How to Embrace Digital Process Automation

Posted by on September 01, 2020

digital process automation

Digital process initiatives are good intentions with failing outcomes if employees are not essential to transformation strategies. Ask thousands of defeated organizations. 

There is hope. Your organization can become one of the fortunate enterprises to embrace digital process automation (DPA) the right way. But you must follow the right path. In this blog, we're going to discuss the right and wrong way. 

Every quarter, organizations embark on DPA with little, if any, employee engagement, cross-functional perspective of business processes and tools that align with key enterprise objectives. Months later, they become the latest companies to blunder through unsustainable automation. 

No wonder an industry report by Everest Research discovered nearly three-fourths of all digital transformation efforts fail (73 percent). That's unfortunate, especially as the COVID-19 pandemic has highlighted the importance of DPA. Execution separates companies that successfully launched automation prior to the pandemic or pivoted quickly during uncertain times from others that struggle to shift to telework or virtual communication. 

Matt Klassen, vice president of product marketing at Cherwell, says many of these organizations over-focused on customer engagement and neglected employee engagement. 

"They failed to realize the two are inextricably linked," Klassen says. "Organizations were too focused on one and not the other."

To combat this, Everest Research created a clear path to digital transformation. DPA can work—and will work—if your organization is equipped with a sound understanding of best practices, many of them revolving around employee-first strategies. Let's take a closer look.

Why Employees Embrace Automation

Frost & Sullivan reported organizations that automate processes related to workforce engagement management are more likely to enjoy better consumer experience, employee engagement, and, ultimately, increased revenue.

DPA does not necessarily mean automating every task. Humans are vital for reviewing information, communicating with other humans, and of course, taking action. That's not to say automation will not streamline human processes and procedures. But minimizing time-consuming or tedious tasks place organizations one step closer to success.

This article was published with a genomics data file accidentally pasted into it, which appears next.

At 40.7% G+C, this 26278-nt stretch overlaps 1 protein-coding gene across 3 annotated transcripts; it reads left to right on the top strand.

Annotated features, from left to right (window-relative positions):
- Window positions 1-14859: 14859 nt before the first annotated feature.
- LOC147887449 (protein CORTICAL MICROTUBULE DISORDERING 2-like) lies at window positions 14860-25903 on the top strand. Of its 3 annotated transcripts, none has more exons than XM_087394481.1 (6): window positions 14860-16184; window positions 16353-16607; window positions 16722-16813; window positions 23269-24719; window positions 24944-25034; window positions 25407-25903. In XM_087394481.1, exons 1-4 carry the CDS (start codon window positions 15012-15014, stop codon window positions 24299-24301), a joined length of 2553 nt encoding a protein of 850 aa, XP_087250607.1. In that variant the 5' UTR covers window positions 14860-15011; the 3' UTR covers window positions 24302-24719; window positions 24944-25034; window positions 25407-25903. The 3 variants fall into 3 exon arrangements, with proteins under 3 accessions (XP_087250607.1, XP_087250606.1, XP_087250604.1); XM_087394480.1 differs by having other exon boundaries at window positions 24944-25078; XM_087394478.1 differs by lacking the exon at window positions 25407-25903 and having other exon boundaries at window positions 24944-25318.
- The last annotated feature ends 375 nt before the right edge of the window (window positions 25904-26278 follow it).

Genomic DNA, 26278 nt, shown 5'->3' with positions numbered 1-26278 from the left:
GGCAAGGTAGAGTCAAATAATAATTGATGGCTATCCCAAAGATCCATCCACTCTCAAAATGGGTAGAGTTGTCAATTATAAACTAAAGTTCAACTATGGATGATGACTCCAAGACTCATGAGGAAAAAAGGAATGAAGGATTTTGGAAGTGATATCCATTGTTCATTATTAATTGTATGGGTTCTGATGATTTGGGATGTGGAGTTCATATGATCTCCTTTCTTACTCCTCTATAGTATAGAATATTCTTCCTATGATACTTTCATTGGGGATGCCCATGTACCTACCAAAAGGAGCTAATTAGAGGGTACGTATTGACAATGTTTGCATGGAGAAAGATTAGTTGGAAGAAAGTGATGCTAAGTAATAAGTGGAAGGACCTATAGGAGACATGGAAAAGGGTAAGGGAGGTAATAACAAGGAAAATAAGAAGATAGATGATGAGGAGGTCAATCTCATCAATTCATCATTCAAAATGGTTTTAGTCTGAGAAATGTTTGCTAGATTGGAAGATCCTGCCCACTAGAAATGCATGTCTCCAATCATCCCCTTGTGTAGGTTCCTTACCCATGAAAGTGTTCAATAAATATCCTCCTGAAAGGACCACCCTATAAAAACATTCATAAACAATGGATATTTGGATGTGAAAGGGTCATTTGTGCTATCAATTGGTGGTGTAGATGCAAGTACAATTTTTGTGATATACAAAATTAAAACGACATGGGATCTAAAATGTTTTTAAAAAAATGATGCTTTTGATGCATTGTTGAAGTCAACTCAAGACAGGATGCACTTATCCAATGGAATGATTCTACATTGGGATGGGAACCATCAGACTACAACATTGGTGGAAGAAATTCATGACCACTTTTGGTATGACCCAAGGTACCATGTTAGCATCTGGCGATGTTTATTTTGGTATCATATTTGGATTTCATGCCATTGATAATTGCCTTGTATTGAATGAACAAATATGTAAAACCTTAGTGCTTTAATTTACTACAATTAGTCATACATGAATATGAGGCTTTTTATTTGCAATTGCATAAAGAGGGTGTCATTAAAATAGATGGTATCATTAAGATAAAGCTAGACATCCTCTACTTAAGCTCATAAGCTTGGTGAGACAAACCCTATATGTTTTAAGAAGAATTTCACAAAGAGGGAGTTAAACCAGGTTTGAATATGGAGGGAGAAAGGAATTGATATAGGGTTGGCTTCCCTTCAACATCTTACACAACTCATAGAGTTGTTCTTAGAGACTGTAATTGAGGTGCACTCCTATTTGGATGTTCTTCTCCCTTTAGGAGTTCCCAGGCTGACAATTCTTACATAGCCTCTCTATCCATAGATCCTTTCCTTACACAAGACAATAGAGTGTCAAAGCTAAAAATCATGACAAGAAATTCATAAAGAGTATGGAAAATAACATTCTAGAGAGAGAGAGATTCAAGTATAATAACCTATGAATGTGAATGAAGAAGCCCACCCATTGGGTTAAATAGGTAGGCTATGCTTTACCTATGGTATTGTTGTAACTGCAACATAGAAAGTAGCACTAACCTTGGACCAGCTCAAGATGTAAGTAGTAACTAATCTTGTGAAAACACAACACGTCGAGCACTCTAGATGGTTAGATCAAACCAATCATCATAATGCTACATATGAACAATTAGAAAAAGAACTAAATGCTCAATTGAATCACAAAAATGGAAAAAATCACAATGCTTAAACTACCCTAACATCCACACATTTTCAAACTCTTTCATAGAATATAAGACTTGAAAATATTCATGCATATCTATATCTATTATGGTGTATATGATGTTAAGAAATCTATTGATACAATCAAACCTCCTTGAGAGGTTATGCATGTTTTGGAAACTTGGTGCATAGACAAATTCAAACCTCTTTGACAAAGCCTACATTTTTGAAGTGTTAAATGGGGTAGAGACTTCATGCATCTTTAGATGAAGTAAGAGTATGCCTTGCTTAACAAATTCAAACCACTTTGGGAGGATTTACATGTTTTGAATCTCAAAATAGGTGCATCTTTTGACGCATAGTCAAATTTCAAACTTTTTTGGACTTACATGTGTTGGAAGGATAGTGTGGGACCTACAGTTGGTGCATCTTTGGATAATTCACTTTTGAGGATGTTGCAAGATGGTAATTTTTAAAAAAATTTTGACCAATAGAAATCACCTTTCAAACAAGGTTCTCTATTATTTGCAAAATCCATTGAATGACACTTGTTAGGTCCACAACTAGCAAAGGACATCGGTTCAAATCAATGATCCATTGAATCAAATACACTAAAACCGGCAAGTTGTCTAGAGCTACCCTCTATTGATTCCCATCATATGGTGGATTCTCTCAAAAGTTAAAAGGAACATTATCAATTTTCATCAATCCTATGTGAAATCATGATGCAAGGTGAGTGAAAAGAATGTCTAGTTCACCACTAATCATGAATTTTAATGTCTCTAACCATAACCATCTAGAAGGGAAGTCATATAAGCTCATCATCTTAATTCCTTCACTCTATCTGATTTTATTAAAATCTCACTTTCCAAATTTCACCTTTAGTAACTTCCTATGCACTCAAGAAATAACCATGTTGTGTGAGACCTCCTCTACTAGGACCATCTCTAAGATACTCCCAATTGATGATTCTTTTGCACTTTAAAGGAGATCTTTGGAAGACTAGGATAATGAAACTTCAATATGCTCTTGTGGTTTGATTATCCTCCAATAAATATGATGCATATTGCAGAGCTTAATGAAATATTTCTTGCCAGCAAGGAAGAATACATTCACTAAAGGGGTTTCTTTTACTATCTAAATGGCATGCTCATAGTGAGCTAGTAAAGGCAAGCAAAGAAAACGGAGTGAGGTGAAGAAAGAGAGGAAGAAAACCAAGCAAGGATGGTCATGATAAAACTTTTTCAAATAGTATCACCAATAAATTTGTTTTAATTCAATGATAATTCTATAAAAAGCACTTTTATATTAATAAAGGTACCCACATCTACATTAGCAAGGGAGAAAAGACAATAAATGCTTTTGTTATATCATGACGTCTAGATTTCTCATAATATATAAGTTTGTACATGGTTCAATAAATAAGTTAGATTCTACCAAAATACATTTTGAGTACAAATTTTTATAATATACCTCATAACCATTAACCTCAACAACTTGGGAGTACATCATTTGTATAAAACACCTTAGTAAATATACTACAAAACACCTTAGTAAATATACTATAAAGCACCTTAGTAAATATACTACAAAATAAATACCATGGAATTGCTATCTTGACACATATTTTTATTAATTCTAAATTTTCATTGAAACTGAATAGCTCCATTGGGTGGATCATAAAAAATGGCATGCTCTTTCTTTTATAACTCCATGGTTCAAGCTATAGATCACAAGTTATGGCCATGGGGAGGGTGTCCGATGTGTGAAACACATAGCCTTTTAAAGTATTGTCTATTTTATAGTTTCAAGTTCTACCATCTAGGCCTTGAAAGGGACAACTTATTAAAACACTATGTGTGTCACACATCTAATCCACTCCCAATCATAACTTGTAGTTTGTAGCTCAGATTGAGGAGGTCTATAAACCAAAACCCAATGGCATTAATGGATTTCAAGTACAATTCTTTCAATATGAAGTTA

When applicable, equip employees on all levels with low-code tools that allow them to develop their own automation processes. 

Engage Early and Often

As a member of your organization's C-suite, you have led automation conversations for months, if not longer. Are front-line employees included in these conversations? Has anyone approached them in small and large settings to explain the who, what, why, when, and how? Have conversations included upskilling and re-skilling opportunities? 

Organizations can't expect workers to understand the benefits of automation if they haven't taken the time to explain them, and even more importantly, explain employee roles—leading up to, during, and after automation initiatives. 

Help employees imagine how automation will eliminate boring and repetitive tasks, allowing them to focus on more important duties. And just like that, you have identified automation stakeholders. 

"I think now more than ever, organizations are realizing what was okay or good enough in the past isn't sufficient anymore," Klassen says. "When you worked in the office and systems didn't work together; maybe you had a bunch of disjointed systems. But you had co-workers sitting right next to you. It was easy to reach out and figure out through osmosis how to get your job done, even when things weren't optimum. 

"But now, since the pandemic, organizations are realizing they don't have that luxury. Employees are working remotely. And there's probably less employees. Clearly, everything that is cloud-based and digital is functioning better."

Also, respect your workforce enough to give them time to process change. After all, you've been kicking around the ideas for more than a year. 

Don't let legacy technology and rigid organizational culture sabotage automation efforts. Engage with people across the enterprise early and often, transforming silos into stakeholders that build clarity across teams, increasing the chance of success. Employees will also ensure new processes are created with their needs in mind, a critical piece of the automation process.

Smart small. Pick a team that's embracing change. Target no more than a few processes within a department. Save interdepartmental tasks for later. 

Find a Champion

Automation initiatives need a champion. This employee does not have to be a member of the C-suite, but they must be highly visible and engaged, able to help define and communicate the organization's vision. This person must have the ability to persuade stakeholders to overcome frustrations and celebrate collaboration. Someone who understands operations and processes, and is able to look at the big picture too. 

Starting Engaging with Employees

An employee-first strategy is vital to any digital process automation strategy. It engages employees on all levels, allowing them to create their own automation. For more insight on employee engagement during automation strategy, read "Industry Outlook Report: The New Digital Process Automation Mindset."

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